The theme for this week was kindness and compassion. Two more ways in which we can add handfuls of happiness to the world. But it was also a week of grounding ourselves in the basics of mindfulness – connecting with our breath and noticing the internal weather.
I started off the lessons by reading the story “Is that what friends do?” by Marjorie Newman. It is a story about a monkey that befriends an elephant, but the monkey is selfish and unkind. Eventually the monkey realises that no animal wants to be his friend when he is thoughtless and unkind. He changes his ways and the elephant gives him a second chance at friendship. We spoke about why the elephant initially didn’t want to be friends with the monkey. The kids were wonderfully insightful. One little girl even commented on the monkey’s inability to see how upset the elephant was when the monkey didn’t treat him with kindness.
I then passed around some sandpaper and cotton wool balls. Each child got to feel both and describe them. We then started thinking of some sandpaper words and cotton wool words. Sandpaper words are rough and can hurt. Sandpaper words are often said in a mean voice and can include name calling and unnecessary criticism. Cotton wool words on the other hand are soft and comforting. These are kind words said with love and care. Most of the children were very eager to share with the group what felt like sandpaper words and cotton wool words for them.
We also looked at some real-life examples of how to use cotton wool words instead of sandpaper words. I introduced the children to Billy and Sally, and we looked at some scenarios that might happen when Sally and Billy are on a playdate. For example, what if Sally and Billy both want to play with the same toy? Or what if Billy is having a great time at Sally’s house and does not want to go home when his mom arrives to fetch him? It was interesting to see the children think through how situations can be better handled with cotton wool words.
During the lessons this week, I felt the need to explain mindfulness to the children from a different perspective. We often talk about the glitter jar and how our minds are like the jar with lots of thoughts buzzing around, just like the glitter swirling around in the jar. And that when we practise mindfulness, our thoughts settle and our mind clears just like the water in the glitter jar when we stop shaking it. This week I used the analogy of mindfulness being like a pause button on life. My 5-year-old son often uses the pause button on our TV when he is watching a movie. Sometimes nature calls, sometimes he gets hungry or thirsty, or sometimes he just needs a quick break to check what is happening in other parts of the house. The pause button is something he is very familiar with so I thought other children might also be able to identify with the concept of mindfulness being like a pause button. We spoke about how sometimes life can feel very overwhelming and when that happens, we can use mindfulness to take a break from it all. We discussed how our breath is always available to us, and that at any time, we can simply focus on breathing in and out.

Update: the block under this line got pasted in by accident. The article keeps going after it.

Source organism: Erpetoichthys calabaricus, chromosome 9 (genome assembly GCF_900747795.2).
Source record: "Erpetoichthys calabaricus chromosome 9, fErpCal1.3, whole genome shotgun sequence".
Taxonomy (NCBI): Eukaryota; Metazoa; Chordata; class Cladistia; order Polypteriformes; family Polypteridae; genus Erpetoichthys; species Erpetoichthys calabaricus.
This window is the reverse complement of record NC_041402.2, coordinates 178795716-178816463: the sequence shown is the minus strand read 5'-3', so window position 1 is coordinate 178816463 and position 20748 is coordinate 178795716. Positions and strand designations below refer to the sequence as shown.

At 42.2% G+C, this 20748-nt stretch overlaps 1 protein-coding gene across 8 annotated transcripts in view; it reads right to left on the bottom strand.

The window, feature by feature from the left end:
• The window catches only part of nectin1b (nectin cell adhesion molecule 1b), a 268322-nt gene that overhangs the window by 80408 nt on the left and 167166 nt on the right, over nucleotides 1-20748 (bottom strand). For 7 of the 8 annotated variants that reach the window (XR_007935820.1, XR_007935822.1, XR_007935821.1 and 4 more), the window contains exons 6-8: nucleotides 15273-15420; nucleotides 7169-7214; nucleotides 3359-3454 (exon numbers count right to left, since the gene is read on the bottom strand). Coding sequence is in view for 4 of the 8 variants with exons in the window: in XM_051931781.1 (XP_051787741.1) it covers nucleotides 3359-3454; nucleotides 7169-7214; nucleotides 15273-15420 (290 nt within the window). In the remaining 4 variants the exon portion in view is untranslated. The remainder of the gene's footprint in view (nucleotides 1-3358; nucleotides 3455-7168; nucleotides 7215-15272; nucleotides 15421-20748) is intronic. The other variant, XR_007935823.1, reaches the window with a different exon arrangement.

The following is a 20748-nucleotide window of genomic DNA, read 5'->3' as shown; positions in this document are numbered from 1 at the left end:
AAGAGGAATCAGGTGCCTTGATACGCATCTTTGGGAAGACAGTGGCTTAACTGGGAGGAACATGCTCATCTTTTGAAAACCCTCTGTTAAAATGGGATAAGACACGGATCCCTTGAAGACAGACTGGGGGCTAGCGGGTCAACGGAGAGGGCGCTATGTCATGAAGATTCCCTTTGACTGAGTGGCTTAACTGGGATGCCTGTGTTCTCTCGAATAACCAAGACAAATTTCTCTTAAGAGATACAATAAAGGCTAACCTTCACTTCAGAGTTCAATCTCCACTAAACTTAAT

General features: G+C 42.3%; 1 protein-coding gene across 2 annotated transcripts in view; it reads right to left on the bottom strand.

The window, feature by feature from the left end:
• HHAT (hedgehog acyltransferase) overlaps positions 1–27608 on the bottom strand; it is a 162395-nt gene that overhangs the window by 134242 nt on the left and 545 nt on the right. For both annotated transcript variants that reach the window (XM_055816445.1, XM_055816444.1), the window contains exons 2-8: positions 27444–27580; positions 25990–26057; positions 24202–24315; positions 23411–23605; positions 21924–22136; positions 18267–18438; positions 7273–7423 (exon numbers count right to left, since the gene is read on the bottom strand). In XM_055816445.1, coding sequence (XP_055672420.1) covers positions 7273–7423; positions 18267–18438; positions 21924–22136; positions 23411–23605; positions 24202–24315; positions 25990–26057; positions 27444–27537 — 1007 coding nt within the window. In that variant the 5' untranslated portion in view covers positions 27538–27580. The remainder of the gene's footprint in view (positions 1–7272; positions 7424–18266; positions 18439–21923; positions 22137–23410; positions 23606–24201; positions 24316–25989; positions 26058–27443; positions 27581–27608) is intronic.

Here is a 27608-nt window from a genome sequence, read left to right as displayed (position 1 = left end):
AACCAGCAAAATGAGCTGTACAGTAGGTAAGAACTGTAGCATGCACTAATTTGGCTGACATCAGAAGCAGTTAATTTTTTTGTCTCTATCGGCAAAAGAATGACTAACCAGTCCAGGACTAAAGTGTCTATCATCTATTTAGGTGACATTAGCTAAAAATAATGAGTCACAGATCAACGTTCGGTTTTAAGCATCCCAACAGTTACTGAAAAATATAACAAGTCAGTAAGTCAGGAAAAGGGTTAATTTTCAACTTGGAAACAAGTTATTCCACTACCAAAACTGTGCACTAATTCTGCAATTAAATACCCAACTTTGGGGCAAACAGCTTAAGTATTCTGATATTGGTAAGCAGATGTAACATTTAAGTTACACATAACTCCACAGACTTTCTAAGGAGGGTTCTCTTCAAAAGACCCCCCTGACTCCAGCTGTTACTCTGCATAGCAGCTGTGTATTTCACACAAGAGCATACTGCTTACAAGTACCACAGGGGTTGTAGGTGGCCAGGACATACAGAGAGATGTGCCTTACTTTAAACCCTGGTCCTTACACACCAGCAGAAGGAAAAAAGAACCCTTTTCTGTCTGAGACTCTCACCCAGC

We did a great breathing exercise with play dough and pom poms (inspired by a colleague of mine). I gave each child a blob of play dough which they rolled into a sausage. I then asked them to lay out their play dough sausage into a spiral shape, placing their pom pom at the entrance. I asked them to blow the pom pom into the centre of the spiral and then back out again. It took a fair amount of skill not to blow too hard (otherwise the pom pom overshot the edges of the playdough) and not to blow too soft (the pom pom wouldn’t move). There was a lot of laughter and excitement during this exercise but it was wonderful to see the kids noticing their breath and experimenting with it.
For the guided visualisation and relaxation exercise, I read to the children from the beautiful book “Each Breath a Smile” which is based on the teachings of Ticht Nhat Hanh. This is a wonderful book to introduce children to mindful breathing. The book reads as a meditation and helps children learn to connect with their breathing to help them experience calmness. In some of the classes, we also made use of breathing buddies. I asked the children to place the small, soft toy on their chest and notice how the toy moves up and down as they breath in and out. A lovely, concrete way to notice the breath and extremely helpful for young children.
And we ended off the classes this week with a short exercise (my personal weather report) from the book “Sitting Still Like a Frog”. We sat for a few moments to notice the weather inside us. Some children felt rainbows, some felt sunny skies, some felt clouds, a few felt thunder and lightning, and one little guy said he felt like a tornado and floods were happening inside him. I always encourage the children that there are no right or wrong feelings. Mindfulness is not about always feeling rainbows and sunshine. Mindfulness is about noticing the feelings without judgement; without trying to change the feelings or dismiss them. This exercise helps children to understand that they are not their feelings. Feelings come and go. Feelings change. As the book states “We may feel the downpour, but we are not the rain. We may feel scared, but we are not a scaredy-cat.” We need to help our children to acknowledge the feelings without reacting.
So, I encourage the children to sit with the feelings of rain clouds, or the feelings of lightning and thunder, or the feelings of tornadoes and floods. To simply sit and notice.